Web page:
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I have a template that has grown to be over 1200 lines long. I need to bring down the size to make it more maintainable and manageable. The way it works is this.. The template is used to create product pages. Product information is passed to it. So, the template has a number of conditionals based on the product component used to build the page with different html.

I'm thinking that a solution may be to create c# UserControls, pass the data to the usercontrols and build out the html within the usercontrols.

Basically, (if this was .net) I would want to break the template into a number of related class objects for easier maintenance.

What would be the best approach?

  • What template language are you talking about exactly and what version of SDL Tridion is it? Supplying more detail on that will help in getting a better answer. – Bart Koopman Jan 16 '15 at 14:06
  • Have you considered the Razor Mediator? I'm assuming you could be using Compound Templating, but please update your answer to get better information! We've found that a lot of the work that used to need to be done with C# Templating code can be achieved simply in the expanded API that Razor templating gives you access to (compared to DWT). You can still produce User control tags with it too, as Nick recommends. – Rob Stevenson-Leggett Jan 16 '15 at 14:07
  • Presumably you have already taken some measures to try to get the code down from 1200 lines. What have you done already, and how has this led you to think of a solution based on user controls? The point is that sure, you can split up the logic in the web application, but Tridion also offers many possibilities to do this within your templating. So what have you tried? – Dominic Cronin Jan 16 '15 at 14:11
  • As most people already said, the best answer to your question depends on the functionality in those 1200 lines. But in general the Tridion CMS (and its modular template model in particular) favors using composition as a re-use model over using inheritance. Examples of composition are the visual blocks that Bjorn mentions (which are a general Tridion concept) or the Template Building Blocks that Nick talks about (which are a concept of modular templates). Either way: add more details if you'd like to get a more specific/concrete answer. – Frank van Puffelen Jan 19 '15 at 19:22
  • I've been thinking about many of the above comments..particularly composition vs inheritance.Inheritance would be easier for me to implement, but would hide page data on the back-end where the web producers would be unable to access. The template in question(1200 lines long) is a Razor template that based on component data, injects html to build out the page.That html should probably reside in a component somewhere.If that were the case, I'm assuming I would need to use TBB's to figure out which component(and its html) to bring in to build out the page instead of placing the logic in the tplt? – Freq Jan 30 '15 at 18:53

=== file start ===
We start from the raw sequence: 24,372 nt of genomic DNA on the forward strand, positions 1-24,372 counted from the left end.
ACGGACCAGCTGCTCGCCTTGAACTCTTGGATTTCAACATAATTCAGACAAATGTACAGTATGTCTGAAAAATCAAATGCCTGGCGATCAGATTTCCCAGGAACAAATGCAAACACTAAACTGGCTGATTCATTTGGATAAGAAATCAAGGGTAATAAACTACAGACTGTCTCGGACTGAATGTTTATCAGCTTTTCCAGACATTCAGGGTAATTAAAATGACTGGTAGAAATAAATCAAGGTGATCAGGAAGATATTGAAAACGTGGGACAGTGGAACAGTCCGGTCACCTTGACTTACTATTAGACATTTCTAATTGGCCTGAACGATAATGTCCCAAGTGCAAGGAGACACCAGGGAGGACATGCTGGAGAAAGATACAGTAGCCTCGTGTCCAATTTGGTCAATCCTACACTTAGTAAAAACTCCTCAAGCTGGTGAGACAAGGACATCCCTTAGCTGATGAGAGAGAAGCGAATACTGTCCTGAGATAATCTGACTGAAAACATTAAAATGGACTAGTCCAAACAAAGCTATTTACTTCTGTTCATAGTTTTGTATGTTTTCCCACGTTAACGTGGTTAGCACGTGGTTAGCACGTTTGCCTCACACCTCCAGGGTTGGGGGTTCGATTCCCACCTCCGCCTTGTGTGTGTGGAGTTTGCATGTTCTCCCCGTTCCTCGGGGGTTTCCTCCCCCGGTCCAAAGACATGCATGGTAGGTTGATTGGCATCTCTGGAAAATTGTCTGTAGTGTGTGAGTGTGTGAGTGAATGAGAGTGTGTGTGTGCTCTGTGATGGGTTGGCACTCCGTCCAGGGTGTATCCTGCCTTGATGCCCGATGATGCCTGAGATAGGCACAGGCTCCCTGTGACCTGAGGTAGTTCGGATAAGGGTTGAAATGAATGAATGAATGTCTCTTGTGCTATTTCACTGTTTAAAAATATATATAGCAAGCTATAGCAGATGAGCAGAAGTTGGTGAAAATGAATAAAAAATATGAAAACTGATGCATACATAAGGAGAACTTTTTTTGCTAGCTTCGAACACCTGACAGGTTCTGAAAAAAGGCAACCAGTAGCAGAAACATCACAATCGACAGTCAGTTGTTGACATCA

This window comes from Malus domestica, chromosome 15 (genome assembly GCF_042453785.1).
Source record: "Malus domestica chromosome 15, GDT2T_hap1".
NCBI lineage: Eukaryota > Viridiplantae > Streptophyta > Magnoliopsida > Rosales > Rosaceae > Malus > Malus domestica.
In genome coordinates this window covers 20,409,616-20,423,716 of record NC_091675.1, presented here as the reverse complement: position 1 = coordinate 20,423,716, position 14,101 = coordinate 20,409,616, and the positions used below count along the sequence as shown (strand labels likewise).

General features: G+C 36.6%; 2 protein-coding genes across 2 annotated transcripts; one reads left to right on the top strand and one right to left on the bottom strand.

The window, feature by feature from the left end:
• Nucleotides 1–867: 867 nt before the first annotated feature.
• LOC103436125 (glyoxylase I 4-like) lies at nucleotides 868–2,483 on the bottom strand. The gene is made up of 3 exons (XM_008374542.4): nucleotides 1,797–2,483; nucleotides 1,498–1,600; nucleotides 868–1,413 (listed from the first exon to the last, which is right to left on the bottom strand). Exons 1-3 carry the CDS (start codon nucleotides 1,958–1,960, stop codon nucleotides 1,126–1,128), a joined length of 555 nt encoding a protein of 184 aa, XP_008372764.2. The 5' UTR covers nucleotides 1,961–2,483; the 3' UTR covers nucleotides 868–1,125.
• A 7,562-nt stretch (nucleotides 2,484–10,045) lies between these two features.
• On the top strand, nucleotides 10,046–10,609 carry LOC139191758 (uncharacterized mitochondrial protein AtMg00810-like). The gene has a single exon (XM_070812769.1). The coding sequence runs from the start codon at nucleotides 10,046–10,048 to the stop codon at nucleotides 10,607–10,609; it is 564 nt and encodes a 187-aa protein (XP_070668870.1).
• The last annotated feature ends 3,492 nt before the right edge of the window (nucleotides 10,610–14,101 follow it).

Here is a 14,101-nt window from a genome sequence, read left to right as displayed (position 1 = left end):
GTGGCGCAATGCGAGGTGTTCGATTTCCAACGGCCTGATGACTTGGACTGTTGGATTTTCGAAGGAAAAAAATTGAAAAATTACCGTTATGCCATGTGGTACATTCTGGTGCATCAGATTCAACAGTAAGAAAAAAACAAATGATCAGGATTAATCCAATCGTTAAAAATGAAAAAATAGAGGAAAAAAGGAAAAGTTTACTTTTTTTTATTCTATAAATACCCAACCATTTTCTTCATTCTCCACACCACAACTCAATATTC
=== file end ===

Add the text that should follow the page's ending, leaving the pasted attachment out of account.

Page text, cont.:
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As per your suggestion in the question, there is nothing wrong with rendering a User Control tag and passing the data from Tridion into it, or publishing an XML file from Tridion with the data and have it feed the User Controls. I would do this in select cases, for example: rendering the navigation, or complex content types, such as, surveys or forms.

Another approach is to have the logic of the Page Template placed inside C# TBBs, or if the scenario permits, divy up the page into various Component Presentations which would have Component Templates take care of rendering each region.

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  • I am investigating keeping the basic html in the template, then pushing the component's xml into the usercontrol and performing logic there, based on the contents of the xml. – Freq Jan 20 '15 at 15:38
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Assuming this is compound templating and we are talking about a page template I would suggest breaking up the page template into separate visual blocks to be rendered as component presentations (as is the "standard" way of building up pages in SDL Tridion).

Having one page template do everything means you are in code implementing a lot of variability that the SDL Tridion page->component presentation model provides out of the box (hence the large code volume).

If this is not an option implement a dispatcher mechanism: based on the properties of the component you would choose which "part" of the template to render with and you would render with the corresponding template via a call to

engine.RenderComponentPresentation(componentUri, componentTemplateUri)
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In Addition to the current answers and assuming you are using compound templating and the "code" here is in c#.

You could look to break the Product and it's dependent entities in to the c# custom classes. And use it in your templating .net solution. this way you could easily manage the smaller classes.

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  • 2
    If you follow this approach make sure to have all your classes in the same project as your templates. If you use a separate project for your classes you will get an error that they're not in the GAC. With a separate project you would need to put them in the GAC or use ILMerge to create 1dll from your multiple projects and then use tcmuploadassembly to put it in Tridion. – robrtc Jan 19 '15 at 19:46

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